Drag or street racing on public roads is nothing new. It occurs with regularity here and elsewhere across the country. It has become, for better or worse, an integral part of American culture thoroughly explored in books and films. Such popularity and acceptance, however, do not legitimize the activity. Cars purposely racing down a public street or highway at a high rate of speed are always dangerous and are always illegal.
That's rarely proved a deterrent. Laws against such racing are routinely ignored. Four men here, for example, have been charged in connection with two incidents of drag racing. Their track of choice? Interstate 75 near Hamilton Place Mall and the Shallowford Road exit. The drivers allegedly reached speeds of about 100 mph on a stretch of the heavily traveled road where the posted speed limit is 55 mph. The dangers posed by such activity are self-evident.
Trouble is, it is often difficult for the police to minimize the danger. Some of the races are spontaneous. Two drivers stop at a traffic light, glance at one another, gun their engines and then zoom off with tires squealing when the red light turns green. Unless they happen upon such a scene, there's little the police can do to stop that sort of event. The public provides valuable assistance, though.
Other drivers, understandably worried about their own and others' safety on the roads, often call 911 to report drag races in progress. Others take cell phone or other pictures of cars -- and their license plates -- involved in the races, then forward them to police. Sometimes such tips prove useful and drag racers are apprehended. More often than not, though, even a quick response to such tips yields little of use. By the time police arrive, the offending drivers have fled the scene.
The quartet charged with drag racing late last month and earlier this month, however, appear to be involved in a far less spontaneous activity. A police official says the races in which they were apprehended were planned events that were well publicized on a Web site. Police accessed the information, then used unmarked cars to stake out the place where the races were to take place and to make arrests. That's good police work that arguably helped prevent serious injuries or worse to the drivers involved, to other motorists who unknowingly shared the interstate with the racers and to spectators foolishly gathered on the roadside to witness the event.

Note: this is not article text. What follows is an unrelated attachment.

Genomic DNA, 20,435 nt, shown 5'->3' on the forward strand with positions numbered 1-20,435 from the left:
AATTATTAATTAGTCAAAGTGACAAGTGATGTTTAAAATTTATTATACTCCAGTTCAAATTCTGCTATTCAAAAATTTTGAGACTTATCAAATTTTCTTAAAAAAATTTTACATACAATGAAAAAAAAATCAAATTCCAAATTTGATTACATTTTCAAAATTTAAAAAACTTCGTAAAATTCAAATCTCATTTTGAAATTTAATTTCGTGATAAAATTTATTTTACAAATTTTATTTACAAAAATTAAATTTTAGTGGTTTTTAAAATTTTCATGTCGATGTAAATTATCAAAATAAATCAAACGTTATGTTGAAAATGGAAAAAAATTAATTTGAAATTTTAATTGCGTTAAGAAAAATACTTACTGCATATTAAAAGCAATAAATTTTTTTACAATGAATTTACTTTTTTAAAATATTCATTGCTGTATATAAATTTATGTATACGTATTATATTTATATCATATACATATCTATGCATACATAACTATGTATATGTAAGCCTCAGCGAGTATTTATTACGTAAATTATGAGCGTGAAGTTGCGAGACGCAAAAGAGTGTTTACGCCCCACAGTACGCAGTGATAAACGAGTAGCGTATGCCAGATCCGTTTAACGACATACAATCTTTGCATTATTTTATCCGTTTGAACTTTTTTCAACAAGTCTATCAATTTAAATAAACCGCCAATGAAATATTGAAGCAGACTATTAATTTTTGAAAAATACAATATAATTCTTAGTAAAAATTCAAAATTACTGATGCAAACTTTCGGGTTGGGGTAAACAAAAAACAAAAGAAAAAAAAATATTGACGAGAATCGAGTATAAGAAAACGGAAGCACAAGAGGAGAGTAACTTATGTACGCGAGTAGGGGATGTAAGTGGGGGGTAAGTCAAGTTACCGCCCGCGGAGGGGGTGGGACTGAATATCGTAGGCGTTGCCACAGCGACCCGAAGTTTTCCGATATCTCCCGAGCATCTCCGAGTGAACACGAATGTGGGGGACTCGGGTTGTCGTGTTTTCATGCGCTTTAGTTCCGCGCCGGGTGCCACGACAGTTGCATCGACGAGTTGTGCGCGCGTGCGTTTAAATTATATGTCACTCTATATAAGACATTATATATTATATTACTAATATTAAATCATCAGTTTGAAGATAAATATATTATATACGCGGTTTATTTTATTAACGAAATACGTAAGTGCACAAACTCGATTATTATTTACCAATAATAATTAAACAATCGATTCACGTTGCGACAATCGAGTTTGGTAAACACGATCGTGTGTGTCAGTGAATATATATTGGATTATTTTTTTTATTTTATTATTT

Drag races like those that prompted the recent arrests here are not rare. Indeed, Chattanooga police traffic investigator Joe Warren says that drag races are almost commonplace. They occur "every weekend that the weather is good." Police efforts to combat the phenomenon are on-going, but somewhat limited by the necessity of the broad demands of law enforcement.
No one argues about the dangers that street racing poses, but it is equally true that those charged with enforcing traffic laws can't always give it the time and detailed attention it deserves. That's certainly true here. Traffic division officers rightly spend a great deal of their duty time enforcing rules against drunk or reckless driving, the traffic laws most often violated. Still, regular enforcement of street racing laws is important. It sends an important message to those who scoff at the rules.
The penalties for violating the law are suitably stiff. First offenders face hefty fines and the loss off their drivers license for a year. Second offenders can lose their drivers license for life. And it's not uncommon for the state to seize the vehicle of drivers convicted of street racing. Some might think those penalties excessive, but they are commensurate with a crime that poses such great danger to public safety.
Still, it is unlikely that strict enforcement and harsh penalties alone will stop drag racing. The effort must be a broader one. Education programs, like the one here that exposes youngsters to both the dangers of illegal drag racing as well as to legal forms of racing, are a step in the right direction. So are constant reminders that street racing is against the law and that vehicular accidents remain a leading cause of death for U.S. teens and young adults.